Recently, at my request, one of my user research colleagues did some usability testing on a webhelp file. He did what’s called a “treejack,” which is a method that asks users to identify the place in a navigation system they would go to find a topic.
For example, if you were trying to figure out how to schedule a projector on a calendar (to use a scenario from my treejack), where would think you would find it in the navigation tree? The user then navigates a series of labels to drill down into what he or she feels would be the location.
The method is called a “treejack” because Treejack is the name of the online tool from Optimal Workshop. (I’m sure there’s a more general term for the activity.)
While you could do this same usability test using a series of document folders (nested inside each other), the treejack shows you the unsuccessful paths that participants follow. What I’ve learned is that users have a lot of success when the labels are clear, but when you have vague navigation labels, such as “Managing Calendars,” where a lot of different tasks and topics could be grouped, success rates decline. Words that have subtle distinctions in meaning, such as scheduling versus reserving, also mislead users.
Here’s what a sample treejack output looks like. This is a graph from the Optimal Sort site:
As I looked down the treejack paths to see where users clicked, I could see the logic that would lead a user to think the topic would be organized in that folder. For example, in my treejack, setting up and migrating calendars could have been grouped under Getting Started (it wasn’t), just as “turning off the old calendar,” a somewhat random miscellaneous topic, could have been grouped under FAQs (it wasn’t).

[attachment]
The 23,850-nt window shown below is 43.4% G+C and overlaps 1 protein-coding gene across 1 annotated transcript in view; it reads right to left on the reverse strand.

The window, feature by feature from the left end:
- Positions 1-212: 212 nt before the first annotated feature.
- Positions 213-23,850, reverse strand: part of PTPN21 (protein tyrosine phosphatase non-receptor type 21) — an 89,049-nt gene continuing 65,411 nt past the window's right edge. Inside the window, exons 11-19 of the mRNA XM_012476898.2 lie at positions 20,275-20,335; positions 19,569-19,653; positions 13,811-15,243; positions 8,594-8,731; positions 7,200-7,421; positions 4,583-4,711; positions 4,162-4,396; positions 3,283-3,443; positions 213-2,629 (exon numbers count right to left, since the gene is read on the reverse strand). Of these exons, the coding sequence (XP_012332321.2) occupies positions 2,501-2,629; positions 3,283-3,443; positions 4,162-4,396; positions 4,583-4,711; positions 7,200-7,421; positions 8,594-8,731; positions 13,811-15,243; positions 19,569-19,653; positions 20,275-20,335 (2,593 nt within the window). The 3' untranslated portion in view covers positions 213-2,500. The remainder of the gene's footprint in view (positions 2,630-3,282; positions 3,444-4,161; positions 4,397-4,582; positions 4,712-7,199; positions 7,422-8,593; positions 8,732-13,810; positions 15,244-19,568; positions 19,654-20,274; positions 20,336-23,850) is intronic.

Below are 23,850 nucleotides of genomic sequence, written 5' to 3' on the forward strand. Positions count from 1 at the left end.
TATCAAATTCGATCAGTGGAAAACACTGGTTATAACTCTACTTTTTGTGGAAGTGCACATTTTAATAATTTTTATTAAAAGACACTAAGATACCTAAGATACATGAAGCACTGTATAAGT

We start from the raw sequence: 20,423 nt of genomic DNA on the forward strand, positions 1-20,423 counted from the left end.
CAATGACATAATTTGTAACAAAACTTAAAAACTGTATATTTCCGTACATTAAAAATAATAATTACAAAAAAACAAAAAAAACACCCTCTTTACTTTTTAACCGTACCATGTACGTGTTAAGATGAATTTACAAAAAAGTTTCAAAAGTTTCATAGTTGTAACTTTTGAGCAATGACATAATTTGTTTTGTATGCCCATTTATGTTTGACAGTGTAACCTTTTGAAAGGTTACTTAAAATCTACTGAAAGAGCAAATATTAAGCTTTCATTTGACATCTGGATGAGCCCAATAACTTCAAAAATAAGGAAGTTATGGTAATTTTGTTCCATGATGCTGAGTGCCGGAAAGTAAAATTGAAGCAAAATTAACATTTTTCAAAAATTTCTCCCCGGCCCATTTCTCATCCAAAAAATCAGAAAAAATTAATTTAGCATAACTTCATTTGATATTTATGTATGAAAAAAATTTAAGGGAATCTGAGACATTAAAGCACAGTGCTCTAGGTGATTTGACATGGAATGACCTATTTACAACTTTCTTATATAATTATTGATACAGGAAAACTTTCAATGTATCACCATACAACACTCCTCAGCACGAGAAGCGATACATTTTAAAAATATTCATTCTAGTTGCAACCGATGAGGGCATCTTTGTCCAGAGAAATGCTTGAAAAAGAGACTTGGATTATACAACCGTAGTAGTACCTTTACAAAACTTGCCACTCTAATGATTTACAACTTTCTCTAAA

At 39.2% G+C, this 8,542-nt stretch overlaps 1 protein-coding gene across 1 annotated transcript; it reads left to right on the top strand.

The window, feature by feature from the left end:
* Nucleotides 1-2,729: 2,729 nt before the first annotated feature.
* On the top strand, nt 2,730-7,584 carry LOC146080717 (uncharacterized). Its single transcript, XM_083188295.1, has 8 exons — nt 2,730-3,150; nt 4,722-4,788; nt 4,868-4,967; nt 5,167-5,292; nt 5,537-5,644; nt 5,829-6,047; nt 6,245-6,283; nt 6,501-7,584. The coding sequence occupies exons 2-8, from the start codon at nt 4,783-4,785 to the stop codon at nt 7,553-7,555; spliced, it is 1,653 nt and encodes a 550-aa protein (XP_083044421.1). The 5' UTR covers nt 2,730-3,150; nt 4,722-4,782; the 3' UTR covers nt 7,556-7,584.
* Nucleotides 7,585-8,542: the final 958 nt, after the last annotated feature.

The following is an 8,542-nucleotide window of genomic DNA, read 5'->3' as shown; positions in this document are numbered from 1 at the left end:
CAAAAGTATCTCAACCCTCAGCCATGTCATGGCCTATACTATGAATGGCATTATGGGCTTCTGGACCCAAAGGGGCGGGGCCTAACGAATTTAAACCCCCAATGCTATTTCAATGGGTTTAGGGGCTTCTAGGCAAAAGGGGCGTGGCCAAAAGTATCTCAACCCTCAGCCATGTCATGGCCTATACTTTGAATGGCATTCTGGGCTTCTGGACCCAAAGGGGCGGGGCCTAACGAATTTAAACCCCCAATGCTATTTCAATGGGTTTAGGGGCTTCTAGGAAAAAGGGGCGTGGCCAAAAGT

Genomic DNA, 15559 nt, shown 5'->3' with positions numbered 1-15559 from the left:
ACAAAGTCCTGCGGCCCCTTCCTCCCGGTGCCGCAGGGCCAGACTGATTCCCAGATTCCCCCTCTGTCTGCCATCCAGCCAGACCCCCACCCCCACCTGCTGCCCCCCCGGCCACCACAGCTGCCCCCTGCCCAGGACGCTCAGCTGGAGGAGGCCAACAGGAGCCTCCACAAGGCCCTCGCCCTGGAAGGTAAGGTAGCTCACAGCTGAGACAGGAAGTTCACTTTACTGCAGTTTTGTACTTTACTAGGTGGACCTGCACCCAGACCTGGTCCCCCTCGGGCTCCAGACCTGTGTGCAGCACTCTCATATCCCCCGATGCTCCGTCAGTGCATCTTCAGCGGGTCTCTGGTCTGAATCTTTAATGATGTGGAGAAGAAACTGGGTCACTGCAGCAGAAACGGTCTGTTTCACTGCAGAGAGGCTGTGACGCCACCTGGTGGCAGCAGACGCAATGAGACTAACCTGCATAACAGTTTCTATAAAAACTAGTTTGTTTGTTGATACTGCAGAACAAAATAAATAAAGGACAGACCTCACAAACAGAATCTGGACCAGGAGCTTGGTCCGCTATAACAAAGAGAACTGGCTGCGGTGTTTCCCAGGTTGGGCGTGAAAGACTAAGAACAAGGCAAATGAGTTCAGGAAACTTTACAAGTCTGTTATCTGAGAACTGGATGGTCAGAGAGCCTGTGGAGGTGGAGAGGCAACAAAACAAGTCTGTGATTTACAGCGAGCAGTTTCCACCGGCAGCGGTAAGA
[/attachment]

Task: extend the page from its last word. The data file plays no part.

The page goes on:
The problem with organizing help is that words have so many nuances and subtleties, they can be used in a lot of different ways. There are shades of meaning, words that accommodate multiple definitions. Using general terms such as “managing,” “viewing,” or “working with…” leads to a variety of topics that the folders could contain. Only when words have unmistakably singular meanings do users navigate to the right topic in the navigation tree almost every time.
Naming Conventions for Concepts and Topics
Another challenge users faced is how to distinguish between concepts and topics. In navigating the webhelp tree, it wasn’t clear to users if a topic was conceptual or task-based. In my content model, I start the first topic of each help folder with a conceptual topic, phrased as a gerund (“Managing the calendar”). I include the bulk of that folder’s conceptual information on that folder’s conceptual topic, and then let all sub-topics in that folder be tasks. I do this because I found that separating each concept out into its own help topic bloats the help and makes it seem unnecessarily complex.
For tasks, I use the imperative form (“Create a calendar,” “Approve a calendar”). I do this partly because I’ve found that the imperative form is much more search friendly. When searching for words, most users type active keywords that express what they want to do – for example, “create a new calendar.” Users rarely type “creating a new calendar” if they’re looking for information on how to create a calendar. However, the help engine in many webhelp files (such as Author-it) doesn’t interpret “create” and “creating” as the same form of the word. Only words that have matching stems (“edit” and “editing”) are treated as the same keyword.
Regardless, this distinction between gerunds for concepts and imperatives for tasks wasn’t clear to users. I could preface concept topics with “About,” perhaps. But as the landing page for the webhelp folder, my page usually matches the folder name. So unless I want “About” included in every help book title, I tend to omit it.
I’m curious to know if others have adopted a standard convention for distinguishing between task and concept topics. If so, I would be interested to hear what it is.
As always, the usability study opened up my eyes to a lot of the difficulties inherent in organizing help. There’s a reason why users often can’t find what they’re looking for, and it’s not just a matter of organization. It’s due to the slippery nature of language. Perhaps I need to think about ways to make language more exact, to shy away from words with vague meaning. I also need to provide more abundant cross-references in various topics to redirect users toward the “right” path.Tweet